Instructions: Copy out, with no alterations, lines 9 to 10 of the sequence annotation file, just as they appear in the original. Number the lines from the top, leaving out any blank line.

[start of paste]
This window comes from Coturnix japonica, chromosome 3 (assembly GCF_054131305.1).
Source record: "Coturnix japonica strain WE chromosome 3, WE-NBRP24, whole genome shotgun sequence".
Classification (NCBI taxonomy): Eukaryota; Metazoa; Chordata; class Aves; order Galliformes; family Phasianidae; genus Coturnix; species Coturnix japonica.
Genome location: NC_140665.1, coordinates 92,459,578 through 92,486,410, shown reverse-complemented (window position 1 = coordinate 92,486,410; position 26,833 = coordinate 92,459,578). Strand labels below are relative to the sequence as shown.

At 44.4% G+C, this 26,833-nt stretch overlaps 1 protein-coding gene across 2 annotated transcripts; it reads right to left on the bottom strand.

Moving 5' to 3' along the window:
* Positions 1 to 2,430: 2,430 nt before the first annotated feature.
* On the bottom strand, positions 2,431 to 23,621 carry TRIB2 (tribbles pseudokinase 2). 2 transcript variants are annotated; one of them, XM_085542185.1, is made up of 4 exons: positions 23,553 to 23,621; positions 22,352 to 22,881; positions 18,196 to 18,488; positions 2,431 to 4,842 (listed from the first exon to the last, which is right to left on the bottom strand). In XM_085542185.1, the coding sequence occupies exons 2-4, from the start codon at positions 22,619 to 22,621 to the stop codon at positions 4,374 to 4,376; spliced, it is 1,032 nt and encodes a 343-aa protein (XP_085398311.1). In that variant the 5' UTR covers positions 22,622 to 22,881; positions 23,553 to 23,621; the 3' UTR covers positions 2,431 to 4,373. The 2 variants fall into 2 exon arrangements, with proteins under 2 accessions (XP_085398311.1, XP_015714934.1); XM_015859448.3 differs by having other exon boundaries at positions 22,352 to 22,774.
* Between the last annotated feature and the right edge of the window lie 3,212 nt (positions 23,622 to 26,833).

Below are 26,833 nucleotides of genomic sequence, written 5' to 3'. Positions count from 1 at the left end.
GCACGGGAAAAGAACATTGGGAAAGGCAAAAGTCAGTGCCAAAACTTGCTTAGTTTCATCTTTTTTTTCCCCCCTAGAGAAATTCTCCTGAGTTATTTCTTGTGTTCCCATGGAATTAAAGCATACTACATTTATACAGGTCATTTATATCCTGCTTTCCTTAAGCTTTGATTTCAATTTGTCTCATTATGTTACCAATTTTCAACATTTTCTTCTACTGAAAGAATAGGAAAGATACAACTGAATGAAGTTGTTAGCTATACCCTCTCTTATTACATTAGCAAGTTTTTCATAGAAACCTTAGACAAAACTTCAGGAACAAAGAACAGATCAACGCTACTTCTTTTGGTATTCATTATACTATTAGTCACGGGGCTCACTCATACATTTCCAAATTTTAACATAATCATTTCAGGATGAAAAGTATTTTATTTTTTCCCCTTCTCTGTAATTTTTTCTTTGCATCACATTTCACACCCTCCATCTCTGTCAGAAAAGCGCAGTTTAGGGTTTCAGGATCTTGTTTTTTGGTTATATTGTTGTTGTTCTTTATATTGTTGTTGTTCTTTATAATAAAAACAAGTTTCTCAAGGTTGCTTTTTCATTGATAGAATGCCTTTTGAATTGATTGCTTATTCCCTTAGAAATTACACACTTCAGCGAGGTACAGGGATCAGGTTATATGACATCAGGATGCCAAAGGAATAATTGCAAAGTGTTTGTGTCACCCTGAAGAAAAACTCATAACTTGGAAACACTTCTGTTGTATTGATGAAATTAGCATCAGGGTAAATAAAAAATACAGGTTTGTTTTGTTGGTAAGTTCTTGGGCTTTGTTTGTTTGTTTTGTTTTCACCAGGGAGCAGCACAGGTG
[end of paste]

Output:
* Between the last annotated feature and the right edge of the window lie 3,212 nt (positions 23,622 to 26,833).

Below are 26,833 nucleotides of genomic sequence, written 5' to 3'. Positions count from 1 at the left end.